Last week I posed a (perhaps imperfectly remembered) problem from Nick Kiefer’s course on Decision Theory. I’m very sorry that I haven’t found time to work out a complete solution (or even to read carefully through all the comments). Today I’ll post some hints from my notes toward a solution. Warning One: Only the math nerds will care about this post. Warning Two: This has all been double checked, but none of it’s been triple checked. It could be wrong.
The goal is to guess Nick’s secret number, which is drawn randomly from a uniform distribution on the numbers from 0 to 100. Each day, he draws a new “Number of the Day” and tells you whether it’s larger or smaller than the secret number.
Suppose we’ve gone several days into the semester, and Nick has announced “smaller” a total of n times and “larger” a total of k times. If you submit your optimal guess at this point, you pay a penalty equal to your the squared difference between your guess and the right answer. If I’ve done this correctly, the expected value of that penalty is
(I assume that readers divide into two camps—those who don’t care about how I got this and those who would prefer to figure it out for themselves. So I’ll omit that part of the argument.)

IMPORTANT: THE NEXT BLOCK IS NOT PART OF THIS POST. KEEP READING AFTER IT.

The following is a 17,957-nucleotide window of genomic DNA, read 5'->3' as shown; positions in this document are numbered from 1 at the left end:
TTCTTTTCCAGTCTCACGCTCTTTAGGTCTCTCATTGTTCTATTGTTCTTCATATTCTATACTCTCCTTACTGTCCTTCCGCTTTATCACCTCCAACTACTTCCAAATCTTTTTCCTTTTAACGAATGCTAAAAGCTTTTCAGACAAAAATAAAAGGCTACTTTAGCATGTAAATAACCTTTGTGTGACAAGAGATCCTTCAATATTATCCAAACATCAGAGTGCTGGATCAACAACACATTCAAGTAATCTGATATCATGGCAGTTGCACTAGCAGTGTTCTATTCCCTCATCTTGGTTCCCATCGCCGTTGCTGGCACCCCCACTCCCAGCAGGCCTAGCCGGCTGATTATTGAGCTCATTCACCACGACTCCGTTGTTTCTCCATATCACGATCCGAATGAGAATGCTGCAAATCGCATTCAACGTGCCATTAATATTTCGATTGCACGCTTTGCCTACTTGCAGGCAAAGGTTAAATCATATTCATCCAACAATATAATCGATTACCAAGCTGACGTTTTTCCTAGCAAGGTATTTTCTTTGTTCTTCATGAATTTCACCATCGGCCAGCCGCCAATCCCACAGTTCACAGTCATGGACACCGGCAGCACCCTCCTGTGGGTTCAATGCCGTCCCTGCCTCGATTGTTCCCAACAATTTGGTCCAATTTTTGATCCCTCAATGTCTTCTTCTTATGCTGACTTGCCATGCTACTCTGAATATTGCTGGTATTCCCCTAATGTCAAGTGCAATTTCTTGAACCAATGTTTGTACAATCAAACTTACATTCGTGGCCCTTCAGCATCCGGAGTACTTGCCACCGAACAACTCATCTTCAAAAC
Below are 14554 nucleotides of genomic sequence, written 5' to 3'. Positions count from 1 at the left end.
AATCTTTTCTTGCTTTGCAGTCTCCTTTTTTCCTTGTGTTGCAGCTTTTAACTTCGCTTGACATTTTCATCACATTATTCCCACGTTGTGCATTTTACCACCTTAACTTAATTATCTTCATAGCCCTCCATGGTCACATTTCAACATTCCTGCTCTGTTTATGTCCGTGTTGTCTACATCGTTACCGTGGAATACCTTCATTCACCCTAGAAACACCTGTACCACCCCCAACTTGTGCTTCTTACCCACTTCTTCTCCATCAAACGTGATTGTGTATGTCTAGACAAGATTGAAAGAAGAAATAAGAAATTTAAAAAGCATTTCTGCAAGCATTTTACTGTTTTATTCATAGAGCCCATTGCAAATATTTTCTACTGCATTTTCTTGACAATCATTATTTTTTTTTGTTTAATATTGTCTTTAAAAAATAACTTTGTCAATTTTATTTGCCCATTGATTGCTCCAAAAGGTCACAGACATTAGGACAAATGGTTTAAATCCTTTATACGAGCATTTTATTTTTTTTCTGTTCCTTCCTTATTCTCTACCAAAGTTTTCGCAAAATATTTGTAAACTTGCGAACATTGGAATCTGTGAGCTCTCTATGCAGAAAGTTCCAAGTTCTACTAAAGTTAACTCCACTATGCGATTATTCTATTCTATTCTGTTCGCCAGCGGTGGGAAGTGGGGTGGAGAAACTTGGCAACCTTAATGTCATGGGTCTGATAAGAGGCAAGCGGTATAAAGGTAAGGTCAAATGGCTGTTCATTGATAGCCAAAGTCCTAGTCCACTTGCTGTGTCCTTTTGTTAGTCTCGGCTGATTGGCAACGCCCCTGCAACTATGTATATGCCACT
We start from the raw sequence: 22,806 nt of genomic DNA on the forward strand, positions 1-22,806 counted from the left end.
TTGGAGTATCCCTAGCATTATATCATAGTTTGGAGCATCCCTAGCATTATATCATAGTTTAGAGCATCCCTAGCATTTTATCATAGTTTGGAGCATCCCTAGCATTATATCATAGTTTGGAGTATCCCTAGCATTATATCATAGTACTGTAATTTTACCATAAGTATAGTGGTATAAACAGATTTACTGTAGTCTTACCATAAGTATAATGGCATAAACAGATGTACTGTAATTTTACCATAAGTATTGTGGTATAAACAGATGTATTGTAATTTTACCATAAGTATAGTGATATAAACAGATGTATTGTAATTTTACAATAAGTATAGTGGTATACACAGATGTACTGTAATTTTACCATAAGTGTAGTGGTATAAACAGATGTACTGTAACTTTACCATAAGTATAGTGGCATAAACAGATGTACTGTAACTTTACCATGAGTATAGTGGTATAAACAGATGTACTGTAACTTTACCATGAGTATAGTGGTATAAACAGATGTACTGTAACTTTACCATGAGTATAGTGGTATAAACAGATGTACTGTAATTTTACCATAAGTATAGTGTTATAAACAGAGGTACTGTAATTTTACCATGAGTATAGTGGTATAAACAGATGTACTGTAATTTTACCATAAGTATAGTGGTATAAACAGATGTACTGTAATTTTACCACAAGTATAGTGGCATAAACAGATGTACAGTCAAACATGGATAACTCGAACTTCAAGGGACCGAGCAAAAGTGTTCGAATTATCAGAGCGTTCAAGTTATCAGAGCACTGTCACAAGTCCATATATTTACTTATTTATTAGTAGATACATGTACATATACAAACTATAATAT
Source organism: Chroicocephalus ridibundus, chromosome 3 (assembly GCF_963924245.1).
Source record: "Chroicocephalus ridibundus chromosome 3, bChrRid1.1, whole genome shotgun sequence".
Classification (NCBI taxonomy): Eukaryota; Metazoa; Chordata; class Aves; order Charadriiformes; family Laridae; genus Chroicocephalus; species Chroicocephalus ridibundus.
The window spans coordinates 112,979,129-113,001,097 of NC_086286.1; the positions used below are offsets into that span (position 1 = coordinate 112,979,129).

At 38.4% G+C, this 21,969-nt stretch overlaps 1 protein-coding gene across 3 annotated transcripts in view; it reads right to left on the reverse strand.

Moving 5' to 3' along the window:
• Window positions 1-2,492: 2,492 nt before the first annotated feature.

If you wait one more day to submit your answer, the probability you’ll hear another “smaller” is (1+n)/(2+k+n) and the probability you’ll hear another “smaller” is (1+k)/(2+k+n). From this, we compute that the expected reduction in the penalty is
This reduction is part of the benefit of waiting another day. The rest of the benefit is that if you wait, then you acquire the option of waiting again.
You also pay a second penalty equal to the log of the number of days you wait to submit your answer. So waiting one more day increases that penalty by Log(n+k+1)-Log(n+k).
This cost and benefit are likely to be pretty close to equal after (roughly) 2500 days are so, at which point the full benefit of waiting (including the option value) still exceeds the cost, so it’s not yet time to submit your guess.
On the other hand, if we multiply the log-penalty by 10, then this measured cost and benefit are pretty close to equal after about 8 days, provided you happen to have heard “larger” and “smaller” an equal number of times. So in this more sensible version of the problem, you want to start thinking about submitting your guess somewhere around eight days in.